Uk Government’s Chief’s Law Officer’s Legal Advice At Odds With Brexit Arrangements For Northern Ire

Uk Government’s Chief’s Law Officer’s Legal Advice At Odds With Brexit Arrangements For Northern Ire

By Ben Kerrigan-

The Uk government’s chief law officer has received legal advice that is at odds with prior Brexit arrangements, and is now claiming it would be lawful to override parts of the Brexit arrangements for Northern Ireland.

The attorney general’s office said previous advice had changed because the agreement between the UK and EU was causing social unrest- an announcement that is itself causing unrest among EU officials.

“Unilateral action will make all of this worse… It will result in legal action. It will result potentially in counter measures” from the EU, Simon Coveney told journalists in Belfast when asked about British threats to make unilateral changes to the protocol, part of Britain’s EU withdrawal agreement.

Meanwhile, Britain’s retail industry warned on Wednesday that unilateral action by Britain to overrule post-Brexit rules agreed with the European Union for trade in Northern Ireland could harm all UK consumers if there was retaliatory action by the E.

Andrew Opie, director of food and sustainability at trade body the British Retail Consortium (BRC), told lawmakers the government needed to remember that 80% of the UK’s food imports come from the EU.

“Our concerns would actually be about the wider impact potentially to all consumers in the UK if there was any kind of retaliatory action from the EU,” Opie said in evidence to a committee in the upper house of parliament looking at the impact of the Northern Ireland Protocol.

“By that I mean if it affected the actual (UK-EU) trade deal itself and we saw some consequences…which added costs to our food supply chain. Then that would have a serious impact potentially on consumers, not just in Northern Ireland but across the UK.

Contentious

The Northern Ireland Protocol has been a contentious element of the Brexit treaty, signed by the UK and the EU in December 2020, and has even led to the intervention of U.S president, Joe Biden.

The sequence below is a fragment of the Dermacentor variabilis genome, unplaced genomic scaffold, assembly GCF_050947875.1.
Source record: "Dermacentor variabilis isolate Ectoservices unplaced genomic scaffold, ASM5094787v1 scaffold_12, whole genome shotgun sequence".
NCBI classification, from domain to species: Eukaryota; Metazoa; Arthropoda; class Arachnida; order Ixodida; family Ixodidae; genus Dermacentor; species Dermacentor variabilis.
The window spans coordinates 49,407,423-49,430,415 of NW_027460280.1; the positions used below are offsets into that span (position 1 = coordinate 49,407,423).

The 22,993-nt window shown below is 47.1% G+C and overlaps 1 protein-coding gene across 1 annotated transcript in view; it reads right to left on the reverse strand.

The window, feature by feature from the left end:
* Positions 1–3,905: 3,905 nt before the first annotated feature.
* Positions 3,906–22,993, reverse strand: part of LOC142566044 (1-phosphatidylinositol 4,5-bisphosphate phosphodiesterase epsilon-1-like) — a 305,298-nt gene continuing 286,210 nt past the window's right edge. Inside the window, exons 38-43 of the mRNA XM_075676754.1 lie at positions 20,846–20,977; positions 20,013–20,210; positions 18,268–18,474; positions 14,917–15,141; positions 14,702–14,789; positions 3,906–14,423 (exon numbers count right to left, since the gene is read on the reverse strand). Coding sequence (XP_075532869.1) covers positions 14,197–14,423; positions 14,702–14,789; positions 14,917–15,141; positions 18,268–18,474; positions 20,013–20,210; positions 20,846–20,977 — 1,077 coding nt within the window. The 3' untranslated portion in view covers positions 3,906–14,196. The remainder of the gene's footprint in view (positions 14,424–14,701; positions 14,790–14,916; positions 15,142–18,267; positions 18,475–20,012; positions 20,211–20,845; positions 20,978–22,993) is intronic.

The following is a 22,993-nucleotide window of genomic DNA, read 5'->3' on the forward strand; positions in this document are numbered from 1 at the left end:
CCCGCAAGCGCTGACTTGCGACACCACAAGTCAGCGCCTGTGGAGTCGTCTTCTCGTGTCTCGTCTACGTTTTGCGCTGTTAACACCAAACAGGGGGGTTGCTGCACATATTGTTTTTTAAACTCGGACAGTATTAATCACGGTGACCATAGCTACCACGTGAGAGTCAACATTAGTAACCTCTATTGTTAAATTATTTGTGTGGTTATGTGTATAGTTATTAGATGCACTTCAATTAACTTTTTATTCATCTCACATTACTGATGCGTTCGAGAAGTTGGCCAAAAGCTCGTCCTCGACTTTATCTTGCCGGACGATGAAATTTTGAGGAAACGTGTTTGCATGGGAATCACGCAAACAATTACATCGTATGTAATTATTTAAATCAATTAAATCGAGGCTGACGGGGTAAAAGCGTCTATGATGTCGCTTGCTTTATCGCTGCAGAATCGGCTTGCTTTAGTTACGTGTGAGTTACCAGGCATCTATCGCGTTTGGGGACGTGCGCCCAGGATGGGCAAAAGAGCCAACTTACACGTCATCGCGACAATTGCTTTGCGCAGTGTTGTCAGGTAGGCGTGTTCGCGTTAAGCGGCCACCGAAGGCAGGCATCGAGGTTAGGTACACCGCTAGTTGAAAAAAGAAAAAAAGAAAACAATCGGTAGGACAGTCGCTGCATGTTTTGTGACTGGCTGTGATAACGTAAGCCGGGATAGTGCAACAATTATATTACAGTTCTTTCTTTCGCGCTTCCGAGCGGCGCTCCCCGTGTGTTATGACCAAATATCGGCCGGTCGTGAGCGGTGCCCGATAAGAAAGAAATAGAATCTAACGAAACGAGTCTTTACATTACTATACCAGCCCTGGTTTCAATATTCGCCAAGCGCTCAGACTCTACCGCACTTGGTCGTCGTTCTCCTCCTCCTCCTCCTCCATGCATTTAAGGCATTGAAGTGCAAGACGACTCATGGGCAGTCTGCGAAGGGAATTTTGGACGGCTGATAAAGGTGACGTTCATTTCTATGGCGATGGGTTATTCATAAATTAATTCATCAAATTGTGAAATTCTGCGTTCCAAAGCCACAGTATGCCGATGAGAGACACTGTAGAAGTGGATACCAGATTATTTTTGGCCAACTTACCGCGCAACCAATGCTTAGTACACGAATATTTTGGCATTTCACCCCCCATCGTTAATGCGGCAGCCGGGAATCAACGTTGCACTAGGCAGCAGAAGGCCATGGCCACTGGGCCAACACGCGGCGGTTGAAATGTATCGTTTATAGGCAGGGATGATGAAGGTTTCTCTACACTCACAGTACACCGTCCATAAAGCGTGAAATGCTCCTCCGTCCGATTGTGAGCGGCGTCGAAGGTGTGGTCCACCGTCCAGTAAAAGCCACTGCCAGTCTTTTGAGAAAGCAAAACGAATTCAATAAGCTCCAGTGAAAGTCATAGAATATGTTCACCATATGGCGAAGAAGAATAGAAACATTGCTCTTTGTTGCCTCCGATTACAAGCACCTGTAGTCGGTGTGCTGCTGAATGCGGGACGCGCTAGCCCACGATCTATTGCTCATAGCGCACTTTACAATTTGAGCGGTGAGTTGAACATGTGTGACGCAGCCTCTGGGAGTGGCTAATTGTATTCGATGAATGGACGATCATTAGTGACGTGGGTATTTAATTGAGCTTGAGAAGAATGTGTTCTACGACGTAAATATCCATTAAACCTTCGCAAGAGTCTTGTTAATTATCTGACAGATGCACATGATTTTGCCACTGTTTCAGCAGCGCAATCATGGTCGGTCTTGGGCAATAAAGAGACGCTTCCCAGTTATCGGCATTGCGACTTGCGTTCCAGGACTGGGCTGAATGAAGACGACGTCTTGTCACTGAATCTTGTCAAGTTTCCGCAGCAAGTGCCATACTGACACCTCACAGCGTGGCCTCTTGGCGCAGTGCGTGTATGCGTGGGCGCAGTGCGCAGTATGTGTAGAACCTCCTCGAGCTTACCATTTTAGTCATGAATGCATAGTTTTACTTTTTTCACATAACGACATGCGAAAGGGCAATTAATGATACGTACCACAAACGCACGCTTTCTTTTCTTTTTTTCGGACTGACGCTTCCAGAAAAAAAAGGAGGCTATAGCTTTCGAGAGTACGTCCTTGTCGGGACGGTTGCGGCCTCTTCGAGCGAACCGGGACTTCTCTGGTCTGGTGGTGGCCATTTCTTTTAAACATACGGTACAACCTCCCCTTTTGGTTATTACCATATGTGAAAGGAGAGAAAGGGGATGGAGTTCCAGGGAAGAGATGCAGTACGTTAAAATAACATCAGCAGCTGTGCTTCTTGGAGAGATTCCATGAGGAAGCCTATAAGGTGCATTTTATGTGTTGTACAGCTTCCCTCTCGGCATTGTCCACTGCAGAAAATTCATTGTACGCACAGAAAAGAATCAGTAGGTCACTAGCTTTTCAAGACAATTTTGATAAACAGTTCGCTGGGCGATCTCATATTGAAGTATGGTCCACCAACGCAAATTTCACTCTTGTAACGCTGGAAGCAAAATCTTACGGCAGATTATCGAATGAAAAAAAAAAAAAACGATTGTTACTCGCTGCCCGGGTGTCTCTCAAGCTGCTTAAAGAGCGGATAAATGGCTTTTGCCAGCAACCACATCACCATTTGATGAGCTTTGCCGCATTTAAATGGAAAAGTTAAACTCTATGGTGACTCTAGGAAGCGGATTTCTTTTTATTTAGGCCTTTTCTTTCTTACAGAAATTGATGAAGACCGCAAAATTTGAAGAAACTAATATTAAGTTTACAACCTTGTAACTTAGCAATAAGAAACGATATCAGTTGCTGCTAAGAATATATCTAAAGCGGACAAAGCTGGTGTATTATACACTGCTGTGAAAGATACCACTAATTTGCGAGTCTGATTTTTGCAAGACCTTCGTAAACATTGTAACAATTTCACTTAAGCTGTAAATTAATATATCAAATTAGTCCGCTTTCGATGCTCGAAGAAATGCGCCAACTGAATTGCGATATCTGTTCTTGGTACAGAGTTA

The arrangements were designed to avoid the need for a hard border with the Irish Republic – which remains part of the EU – and customs checks on that frontier post Brexit. It was also expected  to avoid  any threat to  peace in Northern Ireland ushered in by the Good Friday Agreement. It is proven tougher for both sides to agree on progress.

David McAllister, a German centre-right MEP who chairs the European parliament’s UK coordination group, said the EU was united against renegotiating the protocol.

“The protocol was signed and ratified by both sides. Nobody here in Brussels is interested in starting these new complicated discussions and political fights,” he said.

However, British Foreign Secretary , Liz Truss,  has warned  her EU counterpart, Maroš Šefčovič, in a phone call, that unless the EU demonstrated  the “requisite flexibility” in talks over the trading arrangements she would have “no choice but to act”.

It was the first time the pair had spoken since it was revealed the UK was considering tabling draft legislation to override part of the special Brexit trading arrangements for Northern Ireland.

Unionists argue the Protocol created a border in the Irish Sea instead, causing Northern Ireland to be treated differently from the rest of the UK.

The update  could allow scrapping checks on goods going from Britain to Northern Ireland, presenting a huge problem for unionists.

The EU has threatened the introduction of trade sanctions as part of retaliatory measures int he absence of compliance with the former arrangement, complicating the already fragile relationship between the EU and the Uk.

No final decisions have yet been made by UK ministers on whether to move ahead with scrapping parts of the protocol, including legislation.

The Foreign Office said she had told Mr Sefcovic  that the UK’s “overriding priority is to protect peace and stability in Northern Ireland”.

Ms Truss described the protocol as the greatest obstacle to forming a new power-sharing executive in Northern Ireland.

The Northern Ireland Protocol has been a contentious element of the Brexit treaty, signed by the UK and the EU in December 2020,

The arrangements were designed to avoid the need for a hard border with the Irish Republic – which remains part of the EU – and customs checks on that frontier post Brexit.

Many believed that could have threatened the peace in Northern Ireland ushered in by the Good Friday Agreement. But unionists argue the Protocol created a border in the Irish Sea instead, causing Northern Ireland to be treated differently from the rest of the UK.

Mr Sefcovic has previously called on the UK to “dial down the rhetoric” and to “be honest” about what it committed to when it signed up to the protocol.

On Wednesday,  prime minister, Boris Johnson, said the Good Friday Agreement, which set up a cross-community power-sharing government as a way of ending decades of violence. was more important than the protocol.

He dismissed suggestions of retaliation by the EU as “crazy”, saying there was no need for “drama”.

Mr Johnson said the protocol was not commanding cross-community support and “we need to sort it out”.

Article 16 is part of the Northern Ireland Protocol and allows either party to suspend parts of the deal if it’s causing serious problems.

 

 

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